Outside straw had been spread around, furniture stacked and the flowers were being positioned. If you want a party, Isaan people would be my number one pick to organise it.

Somehow Yuan and Lud got themselves involved. Earning some Buddhist merit points while on holiday

The beautiful Yuan – both inside and out.

Really enjoying herself. The spontaneity of life is so joyful to watch.

Filling in nicely.

Lud and Yuan and a couple of the villager volunteers who wanted their photo taken.

A beautiful timber bell tower at the back of this area.

Even the small shopping area is well presented.

And in true Isaan style I leave you on the topic of food. Here my family are enjoying the highlight of the visit – buying sausages for lunch 🙂

Yet another terrific wat hidden away in our local area. If you know where to go there are plenty of quality attractions and not one farang or Chinese tour group. Bliss.

Thank you for reading and please leave a comment. It’s the only payment I ask for.



  1. Greg Carroll

    A great way to start the day Tony – immersing ones’ self in your photos of this stunning wat.
    The quality of craftsmanship reminds me of byzantine churches and Islamic palaces such as the Alhambra. The level of detail is extraordinary. The mobiles add to the overall experience created by your photos, particularly the one where the lines of long pink squares seem to be gently swaying – as I said a very pleasant way to start the day.

    The quality and scale of the wat made me think about the way people donate. Given the level of funding to build such a magnificent complex is there a correlation between the monks and what they bring to the community? Or is it simply a matter of the strength of the local communities belief that makes them want to donate such large amounts of money?
    I’d be interested in your thoughts Tony

    • Tony in Thailand

      Good to have the cycle of ‘I write/Greg comments’ back in action. This wat was better than average in the detailing and I did love the mobiles. I haven’t seen these generally for sale, which is a pity because they would be perfect for household decoration and if made in more durable material, for outside display.

      The level of donations seems to be related to the perceived charisma or maybe ‘holiness’ of the head monk rather than local support. I have been to many wats situated miles from anywhere and yet have established a huge infrastructure far beyond what any local ‘fan base’ could support. These places must be pulling in money from major centres like Bangkok and beyond. Wat Kham Chanot, a wat outside Udon Thani famous for its ability to help visitors predict lottery numbers by rubbing face powder into tree bark and donating to the shrines, pull in people from all over Thailand. My blog post HERE. I went to the end of Buddhist Lent festival at a small local temple (Wat Pa Silawa) whose abbot has a good reputation and they raised over 2 million baht in a morning. The big donations were coming from outsiders. Luckily Gaun doesn’t let the intrusion of my vast wealth change her donations and we end up contributing 100 baht, which is what she’d do if I wasn’t around. Sensible lady my Gaun.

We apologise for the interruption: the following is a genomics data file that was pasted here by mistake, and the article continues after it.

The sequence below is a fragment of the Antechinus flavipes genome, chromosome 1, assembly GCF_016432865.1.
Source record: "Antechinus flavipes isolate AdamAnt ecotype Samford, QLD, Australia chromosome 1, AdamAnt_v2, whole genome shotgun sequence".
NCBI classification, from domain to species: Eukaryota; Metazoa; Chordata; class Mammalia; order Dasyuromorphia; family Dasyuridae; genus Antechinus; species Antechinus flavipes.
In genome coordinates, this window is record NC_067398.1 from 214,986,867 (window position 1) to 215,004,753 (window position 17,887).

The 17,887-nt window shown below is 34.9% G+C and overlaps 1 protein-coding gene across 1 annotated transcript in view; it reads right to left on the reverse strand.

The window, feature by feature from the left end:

Cheers. Tony

      • Greg Carroll

        Yuri added to your explanation Tony. She gave an example of an old monk, who was very famous from Wat Banrai called Luang Por Koon. He had rather colourful language and was known to strike those he was blessing with a piece of bamboo. Despite this he was enormously popular and the Wat prospered accordingly. After he died they struggled to attract the same level of funding. He obviously hadn’t put much thought into his successor…

  2. Hans U. Ruediger

    As much as I sometimes wonder about the wisdom of spending all those donated for merit funds that it must take to build so many wats, I also must admit to being thoroughly impressed by the beauty and artistry on display at Wat Pa Kittiyanusorn.

    Rather like an appropriate frame for your photographic studies of the people in and around them, especially the older folks whose lined faces bear witness to the many years and experiences already behind them – and even better when contrasted with children and young adults, whose faces still await the larger imprint of life ……….. all of which I remember from your many previous delightful posts on village life.

    Make me appreciate all the more the kaleidoscope of life surrounding us. And thank you for all your superb pictured impressions to present the south-east-asian way of life for our cognizance.


    • Tony in Thailand

      I have the same mix of emotions as well Hans. The Buddha construction industry must form a fair percentage of the overall building industry in Thailand and the concept of ‘buying’ ones way to ‘heaven’ in whatever form you believe that to be, wasn’t part of Buddha, Christ or any other major religious leader’s intention. On the plus side there’s no other public architecture in Thailand worth photographing, so thank you for many blog posts on that score, and at least the money donated is spent locally employing people in construction to work on the ever expanding range of wat buildings.

      I do love the faces I photograph (thank you telephoto) because although the attractions available are limited the opportunities for capturing the characters of local people is endless.

      Thank you for your very kind words, which along with others are a reminder of why I continue to add to the blog and an inspiration to continue.

      Kind regards.


  3. Jim Busby

    Lots of good craftsmanship and artistry in this wat. Also, like most pa wats, very clean and neat. The relief work is top notch, and would be something I would consider having done at my house, if I had one, in Thailand. The bright colors of the mobiles and the flowers below, add just enough of a pop of color to that serene setting. Yuan and Lud getting more merit points, like all Isan people involved with their local wats.

    • Tony in Thailand

      I must update a blog post I did ages ago based on the best temples in Isaan, but narrow it down to say an hour’s drive from us. There are a great selection of styles and types available for visitors if they know where to look. The new hall out the back has certainly added to the attraction of this wat. On the list for when you drop in Jim.


Submit a Comment

Your email address will not be published.